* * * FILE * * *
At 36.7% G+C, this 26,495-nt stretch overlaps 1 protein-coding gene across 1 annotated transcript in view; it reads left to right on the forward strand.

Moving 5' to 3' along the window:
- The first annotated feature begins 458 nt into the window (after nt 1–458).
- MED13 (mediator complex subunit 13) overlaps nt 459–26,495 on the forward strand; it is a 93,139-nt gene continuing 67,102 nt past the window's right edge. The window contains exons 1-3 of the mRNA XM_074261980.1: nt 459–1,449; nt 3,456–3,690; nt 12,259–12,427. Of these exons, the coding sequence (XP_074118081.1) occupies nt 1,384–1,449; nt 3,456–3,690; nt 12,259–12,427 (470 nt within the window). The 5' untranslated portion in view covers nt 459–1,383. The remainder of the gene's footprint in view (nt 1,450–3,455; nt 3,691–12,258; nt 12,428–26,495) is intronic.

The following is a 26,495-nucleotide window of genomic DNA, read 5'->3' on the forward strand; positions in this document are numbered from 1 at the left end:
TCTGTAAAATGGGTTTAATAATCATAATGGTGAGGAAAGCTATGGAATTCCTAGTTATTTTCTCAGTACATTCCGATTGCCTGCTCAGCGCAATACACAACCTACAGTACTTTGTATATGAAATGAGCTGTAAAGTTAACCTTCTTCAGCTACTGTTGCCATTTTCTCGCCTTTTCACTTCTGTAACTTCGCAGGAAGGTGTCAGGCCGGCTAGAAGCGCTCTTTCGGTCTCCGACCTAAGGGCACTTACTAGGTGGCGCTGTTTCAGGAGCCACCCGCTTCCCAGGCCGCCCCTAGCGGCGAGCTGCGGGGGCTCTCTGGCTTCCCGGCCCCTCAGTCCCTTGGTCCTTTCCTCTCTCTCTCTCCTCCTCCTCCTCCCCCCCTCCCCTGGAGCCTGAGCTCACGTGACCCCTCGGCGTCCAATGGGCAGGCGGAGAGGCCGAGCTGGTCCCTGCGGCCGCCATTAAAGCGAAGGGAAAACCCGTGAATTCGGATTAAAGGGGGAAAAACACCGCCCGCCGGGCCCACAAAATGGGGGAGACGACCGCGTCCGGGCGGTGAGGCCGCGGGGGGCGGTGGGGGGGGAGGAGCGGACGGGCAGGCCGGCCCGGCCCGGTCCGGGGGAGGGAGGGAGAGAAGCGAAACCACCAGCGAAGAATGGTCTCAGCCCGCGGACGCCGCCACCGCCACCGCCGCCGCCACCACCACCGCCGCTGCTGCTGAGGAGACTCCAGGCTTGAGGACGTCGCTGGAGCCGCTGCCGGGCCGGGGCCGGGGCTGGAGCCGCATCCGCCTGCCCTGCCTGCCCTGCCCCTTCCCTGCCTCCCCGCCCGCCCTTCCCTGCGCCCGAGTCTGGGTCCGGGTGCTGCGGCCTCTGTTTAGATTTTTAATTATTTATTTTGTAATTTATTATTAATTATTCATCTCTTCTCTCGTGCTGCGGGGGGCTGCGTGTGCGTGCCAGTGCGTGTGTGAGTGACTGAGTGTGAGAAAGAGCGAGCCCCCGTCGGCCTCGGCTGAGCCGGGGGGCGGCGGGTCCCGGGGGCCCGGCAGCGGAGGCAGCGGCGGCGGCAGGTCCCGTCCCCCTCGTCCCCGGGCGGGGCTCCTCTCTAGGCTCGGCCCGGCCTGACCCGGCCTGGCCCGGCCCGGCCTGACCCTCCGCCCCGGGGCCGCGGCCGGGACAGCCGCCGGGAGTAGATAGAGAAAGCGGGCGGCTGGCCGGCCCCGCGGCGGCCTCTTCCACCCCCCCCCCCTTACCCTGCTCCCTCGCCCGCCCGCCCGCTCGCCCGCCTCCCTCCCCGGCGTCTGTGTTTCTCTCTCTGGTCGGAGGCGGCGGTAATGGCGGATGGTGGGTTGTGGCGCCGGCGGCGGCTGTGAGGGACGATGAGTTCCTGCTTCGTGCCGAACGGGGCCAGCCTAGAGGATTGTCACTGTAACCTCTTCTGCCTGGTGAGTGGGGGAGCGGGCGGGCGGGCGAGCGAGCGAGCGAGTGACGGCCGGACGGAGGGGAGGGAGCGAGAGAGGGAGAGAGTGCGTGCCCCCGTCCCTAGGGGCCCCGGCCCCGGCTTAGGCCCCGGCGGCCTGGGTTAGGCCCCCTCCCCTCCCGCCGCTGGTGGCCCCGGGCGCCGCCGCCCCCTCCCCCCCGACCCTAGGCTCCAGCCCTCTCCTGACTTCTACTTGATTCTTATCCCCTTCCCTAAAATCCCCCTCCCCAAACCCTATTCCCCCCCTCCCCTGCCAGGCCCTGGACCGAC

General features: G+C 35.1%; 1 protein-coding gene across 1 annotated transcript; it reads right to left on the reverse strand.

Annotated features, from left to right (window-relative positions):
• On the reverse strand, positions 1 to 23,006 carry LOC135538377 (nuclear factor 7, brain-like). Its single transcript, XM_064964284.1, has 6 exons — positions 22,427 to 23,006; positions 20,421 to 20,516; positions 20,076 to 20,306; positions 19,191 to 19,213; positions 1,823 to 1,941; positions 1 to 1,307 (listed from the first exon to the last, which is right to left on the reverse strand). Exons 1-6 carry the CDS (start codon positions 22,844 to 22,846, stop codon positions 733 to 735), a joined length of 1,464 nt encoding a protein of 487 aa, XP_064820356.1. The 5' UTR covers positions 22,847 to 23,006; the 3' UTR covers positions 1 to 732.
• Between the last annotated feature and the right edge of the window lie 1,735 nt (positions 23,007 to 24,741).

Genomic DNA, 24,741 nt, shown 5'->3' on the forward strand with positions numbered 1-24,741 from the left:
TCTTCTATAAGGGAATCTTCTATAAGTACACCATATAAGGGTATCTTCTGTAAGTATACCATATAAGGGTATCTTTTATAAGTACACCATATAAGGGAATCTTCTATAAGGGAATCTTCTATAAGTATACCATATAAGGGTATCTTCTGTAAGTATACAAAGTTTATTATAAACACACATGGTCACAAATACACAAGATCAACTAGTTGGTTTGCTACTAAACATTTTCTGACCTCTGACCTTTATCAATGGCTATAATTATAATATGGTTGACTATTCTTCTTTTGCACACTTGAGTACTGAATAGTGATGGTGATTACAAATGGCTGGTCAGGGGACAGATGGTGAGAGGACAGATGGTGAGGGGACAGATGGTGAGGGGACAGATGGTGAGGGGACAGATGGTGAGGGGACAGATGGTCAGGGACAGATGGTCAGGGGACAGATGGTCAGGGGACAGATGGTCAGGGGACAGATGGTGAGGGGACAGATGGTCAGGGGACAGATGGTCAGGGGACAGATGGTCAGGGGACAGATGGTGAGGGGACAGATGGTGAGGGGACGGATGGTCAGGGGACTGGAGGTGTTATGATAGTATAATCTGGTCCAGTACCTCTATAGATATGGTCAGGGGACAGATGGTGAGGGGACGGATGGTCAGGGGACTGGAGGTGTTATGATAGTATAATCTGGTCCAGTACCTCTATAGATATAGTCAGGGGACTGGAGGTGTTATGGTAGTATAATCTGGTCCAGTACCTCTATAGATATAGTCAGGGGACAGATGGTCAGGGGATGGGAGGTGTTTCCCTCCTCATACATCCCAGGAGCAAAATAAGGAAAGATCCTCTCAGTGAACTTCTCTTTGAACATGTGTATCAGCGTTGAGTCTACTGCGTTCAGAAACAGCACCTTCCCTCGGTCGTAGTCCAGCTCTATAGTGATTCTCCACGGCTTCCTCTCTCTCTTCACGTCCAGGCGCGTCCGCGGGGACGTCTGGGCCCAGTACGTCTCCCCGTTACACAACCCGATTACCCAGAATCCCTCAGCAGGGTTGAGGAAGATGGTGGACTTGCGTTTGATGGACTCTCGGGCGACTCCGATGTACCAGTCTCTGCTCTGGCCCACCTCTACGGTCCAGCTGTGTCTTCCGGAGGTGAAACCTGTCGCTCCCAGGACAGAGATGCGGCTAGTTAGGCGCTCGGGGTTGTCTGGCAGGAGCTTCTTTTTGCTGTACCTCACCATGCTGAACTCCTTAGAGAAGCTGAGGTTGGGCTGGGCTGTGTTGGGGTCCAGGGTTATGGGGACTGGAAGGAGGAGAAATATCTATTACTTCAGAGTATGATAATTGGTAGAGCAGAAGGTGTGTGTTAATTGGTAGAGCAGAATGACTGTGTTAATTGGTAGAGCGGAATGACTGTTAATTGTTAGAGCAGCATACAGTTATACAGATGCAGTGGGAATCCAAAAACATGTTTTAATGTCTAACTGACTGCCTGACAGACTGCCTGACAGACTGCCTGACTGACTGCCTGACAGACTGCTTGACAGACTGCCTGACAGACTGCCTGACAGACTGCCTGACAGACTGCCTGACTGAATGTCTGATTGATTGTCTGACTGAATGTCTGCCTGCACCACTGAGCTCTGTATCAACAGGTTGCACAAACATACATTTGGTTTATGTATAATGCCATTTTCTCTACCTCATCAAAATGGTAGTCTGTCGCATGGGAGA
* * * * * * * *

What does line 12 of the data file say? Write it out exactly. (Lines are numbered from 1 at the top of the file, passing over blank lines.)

TCTTCTATAAGGGAATCTTCTATAAGTACACCATATAAGGGTATCTTCTGTAAGTATACCATATAAGGGTATCTTTTATAAGTACACCATATAAGGGAATCTTCTATAAGGGAATCTTCTATAAGTATACCATATAAGGGTATCTTCTGTAAGTATACAAAGTTTATTATAAACACACATGGTCACAAATACACAAGATCAACTAGTTGGTTTGCTACTAAACATTTTCTGACCTCTGACCTTTATCAATGGCTATAATTATAATATGGTTGACTATTCTTCTTTTGCACACTTGAGTACTGAATAGTGATGGTGATTACAAATGGCTGGTCAGGGGACAGATGGTGAGAGGACAGATGGTGAGGGGACAGATGGTGAGGGGACAGATGGTGAGGGGACAGATGGTGAGGGGACAGATGGTCAGGGACAGATGGTCAGGGGACAGATGGTCAGGGGACAGATGGTCAGGGGACAGATGGTGAGGGGACAGATGGTCAGGGGACAGATGGTCAGGGGACAGATGGTCAGGGGACAGATGGTGAGGGGACAGATGGTGAGGGGACGGATGGTCAGGGGACTGGAGGTGTTATGATAGTATAATCTGGTCCAGTACCTCTATAGATATGGTCAGGGGACAGATGGTGAGGGGACGGATGGTCAGGGGACTGGAGGTGTTATGATAGTATAATCTGGTCCAGTACCTCTATAGATATAGTCAGGGGACTGGAGGTGTTATGGTAGTATAATCTGGTCCAGTACCTCTATAGATATAGTCAGGGGACAGATGGTCAGGGGATGGGAGGTGTTTCCCTCCTCATACATCCCAGGAGCAAAATAAGGAAAGATCCTCTCAGTGAACTTCTCTTTGAACATGTGTATCAGCGTTGAGTCTACTGCGTTCAGAAACAGCACCTTCCCTCGGTCGTAGTCCAGCTCTATAGTGATTCTCCACGGCTTCCTCTCTCTCTTCACGTCCAGGCGCGTCCGCGGGGACGTCTGGGCCCAGTACGTCTCCCCGTTACACAACCCGATTACCCAGAATCCCTCAGCAGGGTTGAGGAAGATGGTGGACTTGCGTTTGATGGACTCTCGGGCGACTCCGATGTACCAGTCTCTGCTCTGGCCCACCTCTACGGTCCAGCTGTGTCTTCCGGAGGTGAAACCTGTCGCTCCCAGGACAGAGATGCGGCTAGTTAGGCGCTCGGGGTTGTCTGGCAGGAGCTTCTTTTTGCTGTACCTCACCATGCTGAACTCCTTAGAGAAGCTGAGGTTGGGCTGGGCTGTGTTGGGGTCCAGGGTTATGGGGACTGGAAGGAGGAGAAATATCTATTACTTCAGAGTATGATAATTGGTAGAGCAGAAGGTGTGTGTTAATTGGTAGAGCAGAATGACTGTGTTAATTGGTAGAGCGGAATGACTGTTAATTGTTAGAGCAGCATACAGTTATACAGATGCAGTGGGAATCCAAAAACATGTTTTAATGTCTAACTGACTGCCTGACAGACTGCCTGACAGACTGCCTGACTGACTGCCTGACAGACTGCTTGACAGACTGCCTGACAGACTGCCTGACAGACTGCCTGACAGACTGCCTGACTGAATGTCTGATTGATTGTCTGACTGAATGTCTGCCTGCACCACTGAGCTCTGTATCAACAGGTTGCACAAACATACATTTGGTTTATGTATAATGCCATTTTCTCTACCTCATCAAAATGGTAGTCTGTCGCATGGGAGA